The ambitious project will be the most extensive restoration of the 233 year old warship since she was repaired after the damage sustained at the Battle of Trafalgar in 1805. The highly skilled operation will be carried out by specialists who, while operating on the cutting edge technology of modern warships, maintain the traditional wooden shipbuilding skills. Engineers have already started the first major task of dismantling the ship’s three masts, bowsprit and rigging, with preparations underway to rewire the entire ship as well as the repair and painting of the hull.
John O Sullivan, BAE Systems Project Manager for HMS Victory, said: “I am very pleased with this excellent start to the masts and rigging removal. The whole operation was carried out successfully and safely and proved the successful teaming of our specialist sub contractor, crane operators, naval staff and BAE Systems’ shipwrights. It also proved that although we are carrying out very complicated and involved work, we can still keep the ship open to visitors and ensure that they can witness and enjoy this very special part in the life of HMS Victory.”
Commanding Officer of HMS Victory, Lieutenant Commander DJ ‘Oscar’ Whild, said: ““I am really pleased with the work undertaken this morning. The fore topgallant and topsail yards were taken down this morning, safely and without a hitch, with the rigging team doing a fantastic job in difficult conditions. We estimate that in addition to the two foremast yards removed this morning, approximately six to seven miles of associated standing and running rigging has also been removed.
“For HMS Victory, there is a requirement for constant maintenance to keep her in good condition and this morning’s work is just part of that process. HMS Victory remains open to the public and although there will inevitably be some disruption onboard, I urge visitors to come and see the ship whilst this work is underway.”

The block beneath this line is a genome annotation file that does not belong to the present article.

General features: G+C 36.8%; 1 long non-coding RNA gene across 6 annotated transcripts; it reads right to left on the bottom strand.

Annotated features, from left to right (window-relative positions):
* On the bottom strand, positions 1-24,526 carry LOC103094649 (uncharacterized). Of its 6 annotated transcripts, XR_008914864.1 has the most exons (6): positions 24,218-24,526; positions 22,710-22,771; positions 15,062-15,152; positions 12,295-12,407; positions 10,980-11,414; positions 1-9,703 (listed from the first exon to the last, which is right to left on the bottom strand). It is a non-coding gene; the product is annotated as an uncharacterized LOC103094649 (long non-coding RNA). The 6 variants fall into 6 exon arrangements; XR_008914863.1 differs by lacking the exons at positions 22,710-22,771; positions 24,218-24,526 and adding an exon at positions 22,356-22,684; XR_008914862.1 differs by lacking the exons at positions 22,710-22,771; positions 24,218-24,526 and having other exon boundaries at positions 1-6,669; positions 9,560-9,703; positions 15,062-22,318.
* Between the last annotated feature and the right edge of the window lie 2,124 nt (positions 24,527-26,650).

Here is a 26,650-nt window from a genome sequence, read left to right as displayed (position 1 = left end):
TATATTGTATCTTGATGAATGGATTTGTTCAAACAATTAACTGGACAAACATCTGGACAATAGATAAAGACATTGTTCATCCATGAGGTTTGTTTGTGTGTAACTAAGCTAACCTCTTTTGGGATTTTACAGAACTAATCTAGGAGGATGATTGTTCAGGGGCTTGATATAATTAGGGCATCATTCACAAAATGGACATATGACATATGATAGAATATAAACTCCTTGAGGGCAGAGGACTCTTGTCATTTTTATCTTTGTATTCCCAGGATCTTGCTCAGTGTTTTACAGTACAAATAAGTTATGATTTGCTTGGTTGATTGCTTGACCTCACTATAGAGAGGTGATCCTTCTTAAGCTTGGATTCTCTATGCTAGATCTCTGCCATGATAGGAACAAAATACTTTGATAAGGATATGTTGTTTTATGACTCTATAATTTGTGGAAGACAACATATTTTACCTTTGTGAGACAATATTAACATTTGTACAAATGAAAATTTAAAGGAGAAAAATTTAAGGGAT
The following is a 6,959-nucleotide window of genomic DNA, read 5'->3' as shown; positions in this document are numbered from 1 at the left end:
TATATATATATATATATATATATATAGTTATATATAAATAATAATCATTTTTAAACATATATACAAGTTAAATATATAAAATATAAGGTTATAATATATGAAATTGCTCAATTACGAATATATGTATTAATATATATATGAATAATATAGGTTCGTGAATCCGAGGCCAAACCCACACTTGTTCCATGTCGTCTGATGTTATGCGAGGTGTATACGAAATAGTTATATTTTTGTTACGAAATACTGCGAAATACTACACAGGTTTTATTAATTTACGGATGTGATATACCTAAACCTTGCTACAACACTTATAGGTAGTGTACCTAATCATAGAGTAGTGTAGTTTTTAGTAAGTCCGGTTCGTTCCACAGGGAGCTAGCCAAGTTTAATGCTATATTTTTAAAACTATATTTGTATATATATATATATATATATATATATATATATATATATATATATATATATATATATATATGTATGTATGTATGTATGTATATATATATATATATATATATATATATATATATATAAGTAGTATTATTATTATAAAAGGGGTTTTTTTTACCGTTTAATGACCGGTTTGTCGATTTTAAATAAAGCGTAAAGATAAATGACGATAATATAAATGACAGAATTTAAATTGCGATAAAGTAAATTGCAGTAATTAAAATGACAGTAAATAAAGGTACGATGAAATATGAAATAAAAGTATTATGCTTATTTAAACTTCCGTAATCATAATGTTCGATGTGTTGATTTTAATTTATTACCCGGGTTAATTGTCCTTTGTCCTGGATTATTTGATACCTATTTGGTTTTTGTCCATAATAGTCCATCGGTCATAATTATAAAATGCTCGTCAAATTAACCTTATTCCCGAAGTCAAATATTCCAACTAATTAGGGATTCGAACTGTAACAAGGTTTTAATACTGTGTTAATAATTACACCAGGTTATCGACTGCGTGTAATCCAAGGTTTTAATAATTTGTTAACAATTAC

Professor Dominic Tweddle, Director General of the National Museum of the Royal Navy said: “HMS Victory is a national icon. It is both a relief to see the next stage in her restoration begin, but also a real challenge. We are determined that Victory will be open to the public throughout so that they can share in the excitement and thrills of the restoration story."
BAE Systems has supported HMS Victory for more than 13 years at Portsmouth Naval Base, as part of its support services operations. As well as supporting the oldest warship in the Royal Navy’s fleet, BAE Systems also provides in-service support to the newest additions, the Type 45 destroyers. Acting as Class Output Manager, the company’s engineers coordinate all aspects of repair, maintenance and support to the vessels, helping to ensure that the Royal Navy continues to meet its operational commitments around the world.
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